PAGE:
Ecke, Holger
    Electroporation for enhanced methane yield from municipal solid waste2008Conference paper (Refereed)
  • 5.
    Carlsson, My
    et al.
    Luleå University of Technology, Department of Civil, Environmental and Natural Resources Engineering, Geosciences and Environmental Engineering. Veolia Water Technologies AB (AnoxKaldnes), Lund, Sweden.
    Lagerkvist, Anders
    Luleå University of Technology, Department of Civil, Environmental and Natural Resources Engineering, Geosciences and Environmental Engineering.
    Morgan-Sagastume, Fernando
    Luleå University of Technology, Department of Civil, Environmental and Natural Resources Engineering, Geosciences and Environmental Engineering. Veolia Water Technologies AB (AnoxKaldnes), Lund, Sweden.
    Energy balance performance of municipal wastewater treatment systems considering sludge anaerobic biodegradability and biogas utilisation routes2016In: Journal of Environmental Chemical Engineering, ISSN 2160-6544, E-ISSN 2213-3437, Vol. 4, no 4, p. 4680-4689Article in journal (Refereed)
    Abstract [en]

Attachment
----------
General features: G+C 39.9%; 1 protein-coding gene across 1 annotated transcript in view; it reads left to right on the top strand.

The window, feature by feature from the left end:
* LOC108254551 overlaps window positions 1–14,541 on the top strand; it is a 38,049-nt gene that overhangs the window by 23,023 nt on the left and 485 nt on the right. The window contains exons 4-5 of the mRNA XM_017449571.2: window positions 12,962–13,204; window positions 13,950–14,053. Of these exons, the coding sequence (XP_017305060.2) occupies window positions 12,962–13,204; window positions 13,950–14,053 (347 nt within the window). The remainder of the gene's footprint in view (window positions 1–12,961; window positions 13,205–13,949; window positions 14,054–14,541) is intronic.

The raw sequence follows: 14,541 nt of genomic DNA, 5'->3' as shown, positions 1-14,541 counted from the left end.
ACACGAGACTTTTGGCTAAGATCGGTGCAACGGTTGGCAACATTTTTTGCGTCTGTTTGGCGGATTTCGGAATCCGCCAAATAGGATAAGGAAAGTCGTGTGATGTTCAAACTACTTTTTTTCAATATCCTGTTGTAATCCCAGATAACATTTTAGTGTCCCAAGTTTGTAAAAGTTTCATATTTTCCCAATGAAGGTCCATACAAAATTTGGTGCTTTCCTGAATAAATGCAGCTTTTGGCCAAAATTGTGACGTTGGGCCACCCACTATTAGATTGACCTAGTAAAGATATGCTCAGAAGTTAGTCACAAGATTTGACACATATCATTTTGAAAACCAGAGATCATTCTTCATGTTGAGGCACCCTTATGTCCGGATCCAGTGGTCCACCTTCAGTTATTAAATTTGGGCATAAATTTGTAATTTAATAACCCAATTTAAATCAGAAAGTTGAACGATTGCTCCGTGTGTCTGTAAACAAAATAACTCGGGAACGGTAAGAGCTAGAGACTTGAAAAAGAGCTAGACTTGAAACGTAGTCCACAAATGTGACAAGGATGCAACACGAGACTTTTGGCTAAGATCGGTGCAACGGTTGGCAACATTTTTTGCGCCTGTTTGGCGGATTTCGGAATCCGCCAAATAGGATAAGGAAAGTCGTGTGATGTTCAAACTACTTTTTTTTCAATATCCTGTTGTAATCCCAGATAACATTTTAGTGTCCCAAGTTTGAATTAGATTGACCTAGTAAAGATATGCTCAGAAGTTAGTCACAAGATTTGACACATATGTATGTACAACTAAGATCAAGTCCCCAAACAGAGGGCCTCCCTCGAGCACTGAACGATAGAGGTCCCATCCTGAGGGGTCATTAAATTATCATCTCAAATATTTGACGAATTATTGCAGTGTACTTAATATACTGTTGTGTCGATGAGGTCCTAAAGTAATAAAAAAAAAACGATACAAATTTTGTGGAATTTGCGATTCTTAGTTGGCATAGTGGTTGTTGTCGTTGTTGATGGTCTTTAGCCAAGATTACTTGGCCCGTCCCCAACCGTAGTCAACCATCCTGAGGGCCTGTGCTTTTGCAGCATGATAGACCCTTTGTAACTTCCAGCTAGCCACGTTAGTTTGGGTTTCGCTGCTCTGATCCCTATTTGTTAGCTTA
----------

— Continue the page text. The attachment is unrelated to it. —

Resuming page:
The energy balance of a municipal wastewater treatment (WWT) system was evaluated considering the influence of excess biological sludge anaerobic biodegradability (BDAn) and of biogas utilisation as either fuel for co-generation of heat and power (CHP) or for vehicle transport. Sludge thermal pre-treatment prior to anaerobic digestion and high-rate carbon removal were considered as modifications of a reference municipal WWT system to impact the sludge BDAn. Both thermal pre-treatment and a high-rate process with a short sludge retention time (SRT = 1-3d) led to ∼30% higher sludge BDAn than that of untreated sludge from a low-rate WWT system with long SRT ( > 8d), which enhanced methane yields and energy production correspondingly. An efficient separation (40% of CODin) of primary solids promoted biogas production by capturing a significant part of the incoming COD, and lowered aeration energy demands for carbon oxidation due to lower loads of particulate organics into the biological treatment. Thermal pre-treatment can most effectively increase the biodegradability of sludge originating from a low-rate WWT system with a long SRT. Sludge solubilization alone as an indicator of increase biodegradability by a pre-treatment is inadequate for sludge types with inherently high biodegradability. A WWT system with primary separation, sludge pre-treatment, and CHP from biogas can be a net electricity producer and self-sufficient in thermal energy, provided the thermal energy from CHP is available for the pre-treatment. With other types of energy carriers as inputs and outputs, the WWT performance also needs evaluation with respect to the energy economic and environmental value.